How do beetles taste
Beetles smell with their mouth and antennae
Beetles use antennae and mouthparts to sense both smell and taste. This is what biologists from Marburg and Göttingen found out by precisely describing the head and brain structures of beetles and demonstrating the activity of the genes that enable smell and taste. The team reports on its results in the current online edition of the journal BMC Biology.
The sense of smell is of great importance for the survival and reproduction of most animals: They follow scents to food sources and mating partners, among other things. "As the largest group of insects, beetles are of enormous ecological and economic importance," emphasizes co-author Professor Dr. Joachim Schachtner, who teaches neurobiology at the Philipps University in Marburg. “Nevertheless, most of the specialist colleagues have so far been using other model organisms when they deal with the insects' sense of smell, such as flies, butterflies or honey bees,” adds co-author Professor Dr. Ernst A. Wimmer, developmental biologist from the Georg-August-Universität Göttingen.
For the current study, the researchers instead examined the red-brown rice flour beetle Tribolium castaneum. In addition to the antennas, Tribolium has two pairs of mouth sensors, so-called palps. Science has long known that the antennae of insects are mainly responsible for the perception of scents and the mouth sensors are mainly responsible for taste. The team found that there are many active genes in the palps that contain blueprints for olfactory receptors. "This finding shows that the beetle's palps are more important for the sense of smell than other insects examined so far," explains Dr. Stefan Dippel, one of the two first authors of the study.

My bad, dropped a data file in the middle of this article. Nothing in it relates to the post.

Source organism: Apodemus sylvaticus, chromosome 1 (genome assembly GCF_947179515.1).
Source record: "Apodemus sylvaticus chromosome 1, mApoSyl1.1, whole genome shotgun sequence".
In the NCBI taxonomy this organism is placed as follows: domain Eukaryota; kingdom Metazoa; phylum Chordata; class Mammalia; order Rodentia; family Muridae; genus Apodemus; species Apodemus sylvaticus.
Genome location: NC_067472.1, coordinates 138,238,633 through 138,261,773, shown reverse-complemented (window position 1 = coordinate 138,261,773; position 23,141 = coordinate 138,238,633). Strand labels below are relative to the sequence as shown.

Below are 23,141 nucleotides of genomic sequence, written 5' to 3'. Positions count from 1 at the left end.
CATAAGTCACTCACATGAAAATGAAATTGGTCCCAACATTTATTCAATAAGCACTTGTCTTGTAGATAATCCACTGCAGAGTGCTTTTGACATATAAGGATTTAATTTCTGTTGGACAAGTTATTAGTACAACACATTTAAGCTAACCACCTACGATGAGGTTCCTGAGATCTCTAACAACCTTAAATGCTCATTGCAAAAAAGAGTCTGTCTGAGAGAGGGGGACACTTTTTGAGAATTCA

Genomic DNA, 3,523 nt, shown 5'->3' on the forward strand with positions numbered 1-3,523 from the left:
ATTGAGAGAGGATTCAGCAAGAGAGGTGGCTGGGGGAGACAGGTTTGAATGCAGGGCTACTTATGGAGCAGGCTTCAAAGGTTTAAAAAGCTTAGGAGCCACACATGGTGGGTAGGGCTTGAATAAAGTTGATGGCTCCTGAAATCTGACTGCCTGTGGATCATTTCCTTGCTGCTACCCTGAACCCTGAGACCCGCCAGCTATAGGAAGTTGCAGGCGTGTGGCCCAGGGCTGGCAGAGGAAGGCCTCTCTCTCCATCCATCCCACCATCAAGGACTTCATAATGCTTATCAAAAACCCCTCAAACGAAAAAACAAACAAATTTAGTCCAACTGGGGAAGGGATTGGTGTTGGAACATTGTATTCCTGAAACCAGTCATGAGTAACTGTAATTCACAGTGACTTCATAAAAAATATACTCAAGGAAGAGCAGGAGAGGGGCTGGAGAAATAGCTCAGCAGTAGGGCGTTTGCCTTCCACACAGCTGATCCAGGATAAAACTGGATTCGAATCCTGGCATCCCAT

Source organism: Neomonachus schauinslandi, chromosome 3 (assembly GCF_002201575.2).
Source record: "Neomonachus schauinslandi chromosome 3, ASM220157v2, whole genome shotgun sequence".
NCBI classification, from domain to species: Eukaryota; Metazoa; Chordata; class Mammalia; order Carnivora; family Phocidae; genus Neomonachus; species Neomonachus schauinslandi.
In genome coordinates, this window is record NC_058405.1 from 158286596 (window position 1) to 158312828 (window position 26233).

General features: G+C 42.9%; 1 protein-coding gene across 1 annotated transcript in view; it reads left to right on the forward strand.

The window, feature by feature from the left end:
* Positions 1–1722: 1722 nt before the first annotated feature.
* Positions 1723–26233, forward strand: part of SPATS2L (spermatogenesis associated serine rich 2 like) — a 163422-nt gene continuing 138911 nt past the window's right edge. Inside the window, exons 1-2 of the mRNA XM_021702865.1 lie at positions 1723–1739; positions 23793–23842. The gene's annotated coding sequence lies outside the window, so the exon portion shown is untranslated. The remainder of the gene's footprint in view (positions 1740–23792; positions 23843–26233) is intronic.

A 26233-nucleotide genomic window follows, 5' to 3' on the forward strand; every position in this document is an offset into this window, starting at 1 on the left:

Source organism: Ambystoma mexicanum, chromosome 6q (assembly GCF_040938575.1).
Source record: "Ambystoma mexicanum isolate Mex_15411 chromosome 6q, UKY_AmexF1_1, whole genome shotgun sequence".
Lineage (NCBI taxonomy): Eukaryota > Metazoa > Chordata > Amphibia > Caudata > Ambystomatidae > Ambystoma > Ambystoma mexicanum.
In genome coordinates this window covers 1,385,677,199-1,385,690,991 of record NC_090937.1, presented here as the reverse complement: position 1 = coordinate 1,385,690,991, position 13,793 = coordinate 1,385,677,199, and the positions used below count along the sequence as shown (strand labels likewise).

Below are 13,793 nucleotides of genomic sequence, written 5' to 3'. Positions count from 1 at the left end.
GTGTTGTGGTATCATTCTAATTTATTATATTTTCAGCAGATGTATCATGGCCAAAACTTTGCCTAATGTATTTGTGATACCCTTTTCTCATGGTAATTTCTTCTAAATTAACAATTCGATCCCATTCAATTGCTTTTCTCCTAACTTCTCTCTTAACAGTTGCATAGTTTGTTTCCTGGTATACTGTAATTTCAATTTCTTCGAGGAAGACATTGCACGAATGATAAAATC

In addition, taste receptors are evenly distributed across antennae and mouthparts. "Antennas on the one hand and mouthparts on the other hand are therefore not exclusively responsible for either tasting or smelling the beetles," explains Dr. Martin Kollmann, who shares first authorship with Dippel.
The scientists also examined where the scent information is processed. They discovered a previously unknown region of the nervous system in the sub-pharynx area, which picks up olfactory signals from the mouthparts, while the corresponding signals from the antennae are processed in the brain, as is usual in other insects. “The sensory impressions of the mouthparts and the antennae are initially recorded separately in the central nervous system,” says Wimmer, explaining the findings, and Schachtner emphasizes: “Contrary to previous opinion, the antennae and the mouthparts seem to play an important role in the beetles' olfactory perception. Exactly what role this is now needs to be researched further. "
Professor Dr. Joachim Schachtner teaches neurobiology at the Philipps University; since 2010 he has also been Vice President for Information and Quality Management. Professor Dr. Ernst A. Wimmer heads the department for developmental biology at the Georg-August-Universität Göttingen. The German Research Foundation funded the work on the present study through its priority program 1392 (“Integrative Analysis of Olfaction”).
Original publication: Stefan Dippel, Martin Kollmann & al .: Morphological and Transcriptomic Analysis of a Beetle Chemosensory System Reveals a Gnathal Olfactory Center, BMC Biology 2016
Professor Dr. Joachim Schachtner,
Department of Biology
Philipps University of Marburg
Tel .: 06421 28-23414
Email: [email protected]
Professor Dr. Ernst A. Wimmer,
Johann Friedrich Blumenbach Institute
for zoology and anthropology
Tel .: 0551-39 22 888
Email: [email protected]
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